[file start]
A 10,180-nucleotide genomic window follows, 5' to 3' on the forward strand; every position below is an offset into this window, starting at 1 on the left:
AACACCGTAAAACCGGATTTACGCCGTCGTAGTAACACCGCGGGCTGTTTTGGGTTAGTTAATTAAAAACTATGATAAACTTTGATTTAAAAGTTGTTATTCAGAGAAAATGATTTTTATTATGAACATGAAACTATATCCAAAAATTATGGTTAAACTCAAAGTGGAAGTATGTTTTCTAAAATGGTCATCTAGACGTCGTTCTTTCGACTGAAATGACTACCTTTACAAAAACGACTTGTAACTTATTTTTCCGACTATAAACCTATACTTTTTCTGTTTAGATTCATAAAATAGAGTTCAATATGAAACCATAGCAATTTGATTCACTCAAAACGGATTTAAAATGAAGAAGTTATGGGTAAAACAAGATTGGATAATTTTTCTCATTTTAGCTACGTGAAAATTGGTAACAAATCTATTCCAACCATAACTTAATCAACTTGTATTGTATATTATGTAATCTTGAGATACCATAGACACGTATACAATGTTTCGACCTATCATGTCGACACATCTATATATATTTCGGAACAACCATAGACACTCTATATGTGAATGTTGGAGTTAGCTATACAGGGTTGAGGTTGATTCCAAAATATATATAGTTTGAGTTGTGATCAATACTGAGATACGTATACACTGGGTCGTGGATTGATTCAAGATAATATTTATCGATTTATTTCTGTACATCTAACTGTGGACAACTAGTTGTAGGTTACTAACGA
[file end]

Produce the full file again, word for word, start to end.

A 10,180-nucleotide genomic window follows, 5' to 3' on the forward strand; every position below is an offset into this window, starting at 1 on the left:
AACACCGTAAAACCGGATTTACGCCGTCGTAGTAACACCGCGGGCTGTTTTGGGTTAGTTAATTAAAAACTATGATAAACTTTGATTTAAAAGTTGTTATTCAGAGAAAATGATTTTTATTATGAACATGAAACTATATCCAAAAATTATGGTTAAACTCAAAGTGGAAGTATGTTTTCTAAAATGGTCATCTAGACGTCGTTCTTTCGACTGAAATGACTACCTTTACAAAAACGACTTGTAACTTATTTTTCCGACTATAAACCTATACTTTTTCTGTTTAGATTCATAAAATAGAGTTCAATATGAAACCATAGCAATTTGATTCACTCAAAACGGATTTAAAATGAAGAAGTTATGGGTAAAACAAGATTGGATAATTTTTCTCATTTTAGCTACGTGAAAATTGGTAACAAATCTATTCCAACCATAACTTAATCAACTTGTATTGTATATTATGTAATCTTGAGATACCATAGACACGTATACAATGTTTCGACCTATCATGTCGACACATCTATATATATTTCGGAACAACCATAGACACTCTATATGTGAATGTTGGAGTTAGCTATACAGGGTTGAGGTTGATTCCAAAATATATATAGTTTGAGTTGTGATCAATACTGAGATACGTATACACTGGGTCGTGGATTGATTCAAGATAATATTTATCGATTTATTTCTGTACATCTAACTGTGGACAACTAGTTGTAGGTTACTAACGA